There is also the issue of education and trust in the system. According to The Global Findex Database 2017, only 40% of Nigerian adults have an account with a financial institution or a mobile money provider. The report which is the world’s most comprehensive dataset on how adults save, borrow, make payments, and manage risks, further revealed that Nigeria and six other countries contribute nearly half of the globe’s unbanked adult population of 1.7 billion, and 56% are women. There still lies a seeming mistrust for technology amongst a set of Nigerians due to certain myths. The fear of cybercrime that hinders many from opening bank accounts or using debit cards is the same when the e-voting system is mooted. Other impediments include:

  • Apprehension by electorates over the motives behind the proposed e-voting system;
  • Loss of trust and confidence in electoral officials;
  • Low-level computer literacy and technology phobia amongst electorates;
  • Capital intensive nature of e-voting project versus cost-effectiveness/value for money.


Meeting the SDGs through electronic voting

Nigeria has nearly 120,000 polling units cutting across the 774 local government areas in the 36 states. For e-voting to become a reality, the deployment of electronic voting machines has to be supported with both power and ICT infrastructure. According to the USAID Africa Power Project report of November 2018, the access rate to power stood at 45 per cent (Rural: 36% Urban: 55%), indicating access rate has fallen by 14 per cent in the last two years. Therefore, utilising off-grid solutions and generating more power is necessary for the success of the e-voting system. In relation to ICT, 40 million Nigerians are unreached due to the high cost of setting up telecommunications infrastructure. Africa is said to have close to 200,000 mobile towers with a deficit of 80,000. At an average of $200,000 each, the towers would cost $12 billion. Nigeria currently has about 30,000 mobile towers, with a shortfall of nearly 50,000 telecoms masts. By setting up the technological backbone of which the electronic voting machine would run, Nigeria would be solving its rural technology challenges whilst giving access to education, health services and banking solutions that would transform the inhabitants of those areas. Creating employment opportunities and improving education will also be one of the benefits of electronic voting.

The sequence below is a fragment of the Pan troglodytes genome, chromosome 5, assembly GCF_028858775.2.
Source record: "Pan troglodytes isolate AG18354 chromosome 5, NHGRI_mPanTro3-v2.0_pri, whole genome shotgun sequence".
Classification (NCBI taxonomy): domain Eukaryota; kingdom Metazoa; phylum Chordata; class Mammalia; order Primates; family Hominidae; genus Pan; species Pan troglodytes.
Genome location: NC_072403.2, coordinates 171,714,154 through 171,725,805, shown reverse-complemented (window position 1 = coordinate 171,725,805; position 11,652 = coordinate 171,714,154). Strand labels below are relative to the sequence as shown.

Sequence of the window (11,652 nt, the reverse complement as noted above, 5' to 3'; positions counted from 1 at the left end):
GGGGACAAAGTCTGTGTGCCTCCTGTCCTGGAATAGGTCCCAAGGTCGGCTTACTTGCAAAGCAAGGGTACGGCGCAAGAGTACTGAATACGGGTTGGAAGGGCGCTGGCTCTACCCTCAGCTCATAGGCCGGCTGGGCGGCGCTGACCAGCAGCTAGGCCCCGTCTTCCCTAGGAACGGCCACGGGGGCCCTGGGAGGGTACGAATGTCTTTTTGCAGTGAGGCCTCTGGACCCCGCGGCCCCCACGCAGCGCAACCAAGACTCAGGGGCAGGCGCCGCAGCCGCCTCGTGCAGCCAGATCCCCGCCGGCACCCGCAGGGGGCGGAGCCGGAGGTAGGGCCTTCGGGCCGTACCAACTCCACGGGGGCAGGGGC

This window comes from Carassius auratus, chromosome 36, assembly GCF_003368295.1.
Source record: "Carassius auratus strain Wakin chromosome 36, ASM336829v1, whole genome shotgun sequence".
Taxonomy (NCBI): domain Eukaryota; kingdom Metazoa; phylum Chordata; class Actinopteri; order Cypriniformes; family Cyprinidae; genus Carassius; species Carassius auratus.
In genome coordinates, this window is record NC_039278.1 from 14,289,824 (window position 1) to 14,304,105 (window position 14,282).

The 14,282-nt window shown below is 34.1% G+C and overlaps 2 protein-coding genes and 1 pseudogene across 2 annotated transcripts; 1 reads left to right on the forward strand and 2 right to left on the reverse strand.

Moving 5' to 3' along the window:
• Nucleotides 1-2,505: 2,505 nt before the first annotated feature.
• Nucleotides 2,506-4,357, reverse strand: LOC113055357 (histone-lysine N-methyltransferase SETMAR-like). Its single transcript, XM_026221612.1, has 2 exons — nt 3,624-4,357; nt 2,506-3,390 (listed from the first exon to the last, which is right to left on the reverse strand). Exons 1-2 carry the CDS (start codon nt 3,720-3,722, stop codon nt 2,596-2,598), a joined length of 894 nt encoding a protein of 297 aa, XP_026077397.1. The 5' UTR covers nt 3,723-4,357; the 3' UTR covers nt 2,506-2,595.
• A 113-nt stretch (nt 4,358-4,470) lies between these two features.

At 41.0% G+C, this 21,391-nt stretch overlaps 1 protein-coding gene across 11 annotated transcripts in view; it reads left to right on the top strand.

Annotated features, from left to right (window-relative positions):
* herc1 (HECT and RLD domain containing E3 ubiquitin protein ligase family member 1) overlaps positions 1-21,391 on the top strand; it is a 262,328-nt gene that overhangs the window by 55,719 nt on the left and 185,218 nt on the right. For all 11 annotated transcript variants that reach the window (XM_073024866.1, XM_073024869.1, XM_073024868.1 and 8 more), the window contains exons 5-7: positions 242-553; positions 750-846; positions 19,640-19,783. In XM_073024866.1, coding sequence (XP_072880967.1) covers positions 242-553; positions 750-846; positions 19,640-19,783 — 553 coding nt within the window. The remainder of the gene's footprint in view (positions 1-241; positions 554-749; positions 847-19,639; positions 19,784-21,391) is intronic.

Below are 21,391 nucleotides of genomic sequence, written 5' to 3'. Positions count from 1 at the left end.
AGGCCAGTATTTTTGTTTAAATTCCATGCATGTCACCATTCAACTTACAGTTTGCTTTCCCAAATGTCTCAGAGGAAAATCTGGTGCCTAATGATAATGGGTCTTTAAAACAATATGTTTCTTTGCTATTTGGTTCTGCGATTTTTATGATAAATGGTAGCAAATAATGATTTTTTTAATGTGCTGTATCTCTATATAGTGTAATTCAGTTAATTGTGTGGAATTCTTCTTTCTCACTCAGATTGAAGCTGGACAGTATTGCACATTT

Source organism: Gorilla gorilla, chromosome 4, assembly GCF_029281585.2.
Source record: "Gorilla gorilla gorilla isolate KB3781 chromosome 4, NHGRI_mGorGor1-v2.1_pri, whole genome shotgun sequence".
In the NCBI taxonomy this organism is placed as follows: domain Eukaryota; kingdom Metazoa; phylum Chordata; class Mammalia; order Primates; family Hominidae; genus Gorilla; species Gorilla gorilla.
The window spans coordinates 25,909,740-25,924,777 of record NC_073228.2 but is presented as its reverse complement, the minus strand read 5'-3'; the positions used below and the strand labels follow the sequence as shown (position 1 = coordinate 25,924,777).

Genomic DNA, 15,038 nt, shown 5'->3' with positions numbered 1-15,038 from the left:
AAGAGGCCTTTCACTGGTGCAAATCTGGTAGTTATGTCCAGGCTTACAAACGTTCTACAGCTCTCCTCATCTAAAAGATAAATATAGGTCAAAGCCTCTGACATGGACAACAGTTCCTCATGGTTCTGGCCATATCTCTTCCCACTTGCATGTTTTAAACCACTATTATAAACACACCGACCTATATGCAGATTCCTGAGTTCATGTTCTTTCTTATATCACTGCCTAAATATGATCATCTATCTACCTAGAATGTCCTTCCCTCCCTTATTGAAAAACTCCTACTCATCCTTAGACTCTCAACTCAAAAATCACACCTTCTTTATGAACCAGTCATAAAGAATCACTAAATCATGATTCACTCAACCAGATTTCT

According to the Electoral Council of Australia and New Zealand, there are 3 types of the e-voting system. These are:


  1. Kiosk voting: Access to the relevant web page is made available only at “internet kiosk” sites under the control of the Electoral Management Board.


  1. Mobile internet voting: Such access is made available away from such sites, but using systems managed and delivered by the EMB.


  1. Remote internet voting: In this system, voters access the web page for voting using any computer or device capable of being connected to the World Wide Web.


Therefore, regardless of the choice Nigeria makes, there would be a need for technical manpower to create, manage and maintain the system. In addition, the ICT curriculum would be revamped in order to meet the challenges faced by creating a system that works.


Finally, the e-voting system would aid Nigeria to finally get a database that is accurate and useful for developmental decisions by the government at all levels. For an electronic voting system to be effective, there needs to be a unique citizen number that has the full information of all citizens. In developed climes, it is referred to as the Social Security Number (SCN). Nigeria currently has the National Identity Number, however, just over 33 million Nigerians have registered – about 20% of the 180 million estimated population of the nation. The benefits of a coordinated National Digital Identity Ecosystem for a nation like Nigeria includes the following; driving financial inclusion, enhancing Inclusive economic growth, detecting fraud, tackling crime, improving national planning amongst others.


In conclusion, electronic voting will not exist in a vacuum. There is a need for collaboration between the government and the private sector in meeting the ancillary challenges that the e-voting system will thrive on. Companies that have invested in power, telecommunications and education should be supported with an enabling environment that sees the investments grow and reach the hinterlands of the country. Without a doubt, the success of the system is dependent on factors hindering the sustainable development of the nation, therefore, a holistic approach that takes into consideration the direct and indirect effects of implementing the e-voting system needs to be explored in order to change the narrative and meet set goals.


*Article written by ThistlePraxis Consulting